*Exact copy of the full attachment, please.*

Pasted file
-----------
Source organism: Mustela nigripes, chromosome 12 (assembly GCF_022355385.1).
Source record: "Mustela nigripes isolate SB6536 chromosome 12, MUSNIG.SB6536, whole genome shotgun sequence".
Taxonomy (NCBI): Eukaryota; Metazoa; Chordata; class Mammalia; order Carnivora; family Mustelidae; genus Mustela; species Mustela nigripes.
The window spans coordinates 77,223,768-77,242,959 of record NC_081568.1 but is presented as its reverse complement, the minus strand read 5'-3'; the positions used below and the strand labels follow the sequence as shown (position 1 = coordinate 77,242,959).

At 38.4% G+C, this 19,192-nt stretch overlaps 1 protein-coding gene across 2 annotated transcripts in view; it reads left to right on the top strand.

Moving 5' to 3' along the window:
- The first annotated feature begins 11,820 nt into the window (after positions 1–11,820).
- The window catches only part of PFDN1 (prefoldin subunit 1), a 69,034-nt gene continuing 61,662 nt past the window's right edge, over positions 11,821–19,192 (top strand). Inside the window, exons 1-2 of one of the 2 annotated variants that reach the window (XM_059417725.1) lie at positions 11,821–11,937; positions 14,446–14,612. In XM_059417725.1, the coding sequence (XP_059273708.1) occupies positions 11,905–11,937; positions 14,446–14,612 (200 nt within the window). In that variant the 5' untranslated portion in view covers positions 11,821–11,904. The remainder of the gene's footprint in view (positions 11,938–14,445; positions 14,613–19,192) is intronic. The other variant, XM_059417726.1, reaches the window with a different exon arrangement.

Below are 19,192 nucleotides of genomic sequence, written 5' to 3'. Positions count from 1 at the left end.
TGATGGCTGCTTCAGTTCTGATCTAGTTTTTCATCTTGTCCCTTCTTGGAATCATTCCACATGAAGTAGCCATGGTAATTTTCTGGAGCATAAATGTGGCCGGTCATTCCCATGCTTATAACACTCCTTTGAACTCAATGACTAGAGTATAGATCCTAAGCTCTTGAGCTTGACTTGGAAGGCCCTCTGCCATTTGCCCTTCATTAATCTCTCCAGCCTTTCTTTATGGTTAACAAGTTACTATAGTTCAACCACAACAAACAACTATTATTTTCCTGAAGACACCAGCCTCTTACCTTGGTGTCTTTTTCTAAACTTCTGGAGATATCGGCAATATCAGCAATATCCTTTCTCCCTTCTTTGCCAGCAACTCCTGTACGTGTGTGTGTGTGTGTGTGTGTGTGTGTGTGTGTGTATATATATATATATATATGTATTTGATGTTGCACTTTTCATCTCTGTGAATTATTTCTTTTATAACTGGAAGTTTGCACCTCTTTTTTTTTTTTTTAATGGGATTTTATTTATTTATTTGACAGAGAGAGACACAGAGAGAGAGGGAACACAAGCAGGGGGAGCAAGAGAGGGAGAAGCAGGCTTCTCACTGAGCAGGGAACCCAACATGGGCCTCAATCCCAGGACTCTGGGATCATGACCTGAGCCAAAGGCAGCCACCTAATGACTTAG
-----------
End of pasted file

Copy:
Source organism: Mustela nigripes, chromosome 12 (assembly GCF_022355385.1).
Source record: "Mustela nigripes isolate SB6536 chromosome 12, MUSNIG.SB6536, whole genome shotgun sequence".
Taxonomy (NCBI): Eukaryota; Metazoa; Chordata; class Mammalia; order Carnivora; family Mustelidae; genus Mustela; species Mustela nigripes.
The window spans coordinates 77,223,768-77,242,959 of record NC_081568.1 but is presented as its reverse complement, the minus strand read 5'-3'; the positions used below and the strand labels follow the sequence as shown (position 1 = coordinate 77,242,959).

At 38.4% G+C, this 19,192-nt stretch overlaps 1 protein-coding gene across 2 annotated transcripts in view; it reads left to right on the top strand.

Moving 5' to 3' along the window:
- The first annotated feature begins 11,820 nt into the window (after positions 1–11,820).
- The window catches only part of PFDN1 (prefoldin subunit 1), a 69,034-nt gene continuing 61,662 nt past the window's right edge, over positions 11,821–19,192 (top strand). Inside the window, exons 1-2 of one of the 2 annotated variants that reach the window (XM_059417725.1) lie at positions 11,821–11,937; positions 14,446–14,612. In XM_059417725.1, the coding sequence (XP_059273708.1) occupies positions 11,905–11,937; positions 14,446–14,612 (200 nt within the window). In that variant the 5' untranslated portion in view covers positions 11,821–11,904. The remainder of the gene's footprint in view (positions 11,938–14,445; positions 14,613–19,192) is intronic. The other variant, XM_059417726.1, reaches the window with a different exon arrangement.

Below are 19,192 nucleotides of genomic sequence, written 5' to 3'. Positions count from 1 at the left end.
TGATGGCTGCTTCAGTTCTGATCTAGTTTTTCATCTTGTCCCTTCTTGGAATCATTCCACATGAAGTAGCCATGGTAATTTTCTGGAGCATAAATGTGGCCGGTCATTCCCATGCTTATAACACTCCTTTGAACTCAATGACTAGAGTATAGATCCTAAGCTCTTGAGCTTGACTTGGAAGGCCCTCTGCCATTTGCCCTTCATTAATCTCTCCAGCCTTTCTTTATGGTTAACAAGTTACTATAGTTCAACCACAACAAACAACTATTATTTTCCTGAAGACACCAGCCTCTTACCTTGGTGTCTTTTTCTAAACTTCTGGAGATATCGGCAATATCAGCAATATCCTTTCTCCCTTCTTTGCCAGCAACTCCTGTACGTGTGTGTGTGTGTGTGTGTGTGTGTGTGTGTGTGTATATATATATATATATATGTATTTGATGTTGCACTTTTCATCTCTGTGAATTATTTCTTTTATAACTGGAAGTTTGCACCTCTTTTTTTTTTTTTTAATGGGATTTTATTTATTTATTTGACAGAGAGAGACACAGAGAGAGAGGGAACACAAGCAGGGGGAGCAAGAGAGGGAGAAGCAGGCTTCTCACTGAGCAGGGAACCCAACATGGGCCTCAATCCCAGGACTCTGGGATCATGACCTGAGCCAAAGGCAGCCACCTAATGACTTAG